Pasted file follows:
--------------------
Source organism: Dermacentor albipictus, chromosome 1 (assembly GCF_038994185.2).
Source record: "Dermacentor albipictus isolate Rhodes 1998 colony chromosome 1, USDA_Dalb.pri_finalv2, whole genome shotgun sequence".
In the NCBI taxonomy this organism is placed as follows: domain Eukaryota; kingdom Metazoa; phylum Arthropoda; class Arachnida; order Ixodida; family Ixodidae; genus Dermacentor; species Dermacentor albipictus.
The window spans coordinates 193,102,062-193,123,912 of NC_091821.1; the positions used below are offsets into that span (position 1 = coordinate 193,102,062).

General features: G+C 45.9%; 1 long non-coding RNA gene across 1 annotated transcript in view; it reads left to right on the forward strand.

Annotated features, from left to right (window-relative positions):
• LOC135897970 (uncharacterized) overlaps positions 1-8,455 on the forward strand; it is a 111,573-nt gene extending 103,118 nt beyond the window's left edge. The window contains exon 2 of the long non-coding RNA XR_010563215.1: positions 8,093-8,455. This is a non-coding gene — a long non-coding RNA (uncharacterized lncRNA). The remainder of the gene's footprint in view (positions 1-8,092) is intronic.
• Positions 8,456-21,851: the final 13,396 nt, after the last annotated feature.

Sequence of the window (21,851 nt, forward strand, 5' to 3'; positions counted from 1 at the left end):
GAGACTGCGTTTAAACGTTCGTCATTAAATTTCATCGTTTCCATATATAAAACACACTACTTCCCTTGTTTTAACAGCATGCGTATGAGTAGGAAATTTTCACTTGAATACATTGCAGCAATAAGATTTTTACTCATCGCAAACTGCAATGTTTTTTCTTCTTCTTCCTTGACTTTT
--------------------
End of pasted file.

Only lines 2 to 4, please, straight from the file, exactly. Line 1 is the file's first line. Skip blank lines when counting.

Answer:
Source record: "Dermacentor albipictus isolate Rhodes 1998 colony chromosome 1, USDA_Dalb.pri_finalv2, whole genome shotgun sequence".
In the NCBI taxonomy this organism is placed as follows: domain Eukaryota; kingdom Metazoa; phylum Arthropoda; class Arachnida; order Ixodida; family Ixodidae; genus Dermacentor; species Dermacentor albipictus.
The window spans coordinates 193,102,062-193,123,912 of NC_091821.1; the positions used below are offsets into that span (position 1 = coordinate 193,102,062).